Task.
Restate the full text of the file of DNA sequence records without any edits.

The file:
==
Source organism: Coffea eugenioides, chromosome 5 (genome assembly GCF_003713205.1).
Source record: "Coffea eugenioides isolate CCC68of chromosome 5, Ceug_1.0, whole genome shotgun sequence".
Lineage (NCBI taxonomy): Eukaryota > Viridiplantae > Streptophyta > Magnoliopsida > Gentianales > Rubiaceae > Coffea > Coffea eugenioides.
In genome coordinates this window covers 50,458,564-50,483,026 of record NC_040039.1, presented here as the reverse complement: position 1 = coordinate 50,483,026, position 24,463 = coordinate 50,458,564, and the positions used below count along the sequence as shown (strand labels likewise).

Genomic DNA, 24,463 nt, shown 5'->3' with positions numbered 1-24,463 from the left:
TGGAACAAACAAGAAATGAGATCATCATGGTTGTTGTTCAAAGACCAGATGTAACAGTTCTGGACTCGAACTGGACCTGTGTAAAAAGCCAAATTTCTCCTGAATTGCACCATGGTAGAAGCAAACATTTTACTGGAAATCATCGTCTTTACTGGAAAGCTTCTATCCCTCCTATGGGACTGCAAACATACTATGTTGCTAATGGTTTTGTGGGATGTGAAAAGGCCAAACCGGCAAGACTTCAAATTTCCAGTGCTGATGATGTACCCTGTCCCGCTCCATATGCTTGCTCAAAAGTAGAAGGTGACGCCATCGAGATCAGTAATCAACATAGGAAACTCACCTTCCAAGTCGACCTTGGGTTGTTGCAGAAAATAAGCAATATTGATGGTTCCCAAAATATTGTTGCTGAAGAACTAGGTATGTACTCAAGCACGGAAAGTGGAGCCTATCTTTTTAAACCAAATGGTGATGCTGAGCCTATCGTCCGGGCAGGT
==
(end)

Source organism: Coffea eugenioides, chromosome 5 (genome assembly GCF_003713205.1).
Source record: "Coffea eugenioides isolate CCC68of chromosome 5, Ceug_1.0, whole genome shotgun sequence".
Lineage (NCBI taxonomy): Eukaryota > Viridiplantae > Streptophyta > Magnoliopsida > Gentianales > Rubiaceae > Coffea > Coffea eugenioides.
In genome coordinates this window covers 50,458,564-50,483,026 of record NC_040039.1, presented here as the reverse complement: position 1 = coordinate 50,483,026, position 24,463 = coordinate 50,458,564, and the positions used below count along the sequence as shown (strand labels likewise).

Genomic DNA, 24,463 nt, shown 5'->3' with positions numbered 1-24,463 from the left:
TGGAACAAACAAGAAATGAGATCATCATGGTTGTTGTTCAAAGACCAGATGTAACAGTTCTGGACTCGAACTGGACCTGTGTAAAAAGCCAAATTTCTCCTGAATTGCACCATGGTAGAAGCAAACATTTTACTGGAAATCATCGTCTTTACTGGAAAGCTTCTATCCCTCCTATGGGACTGCAAACATACTATGTTGCTAATGGTTTTGTGGGATGTGAAAAGGCCAAACCGGCAAGACTTCAAATTTCCAGTGCTGATGATGTACCCTGTCCCGCTCCATATGCTTGCTCAAAAGTAGAAGGTGACGCCATCGAGATCAGTAATCAACATAGGAAACTCACCTTCCAAGTCGACCTTGGGTTGTTGCAGAAAATAAGCAATATTGATGGTTCCCAAAATATTGTTGCTGAAGAACTAGGTATGTACTCAAGCACGGAAAGTGGAGCCTATCTTTTTAAACCAAATGGTGATGCTGAGCCTATCGTCCGGGCAGGT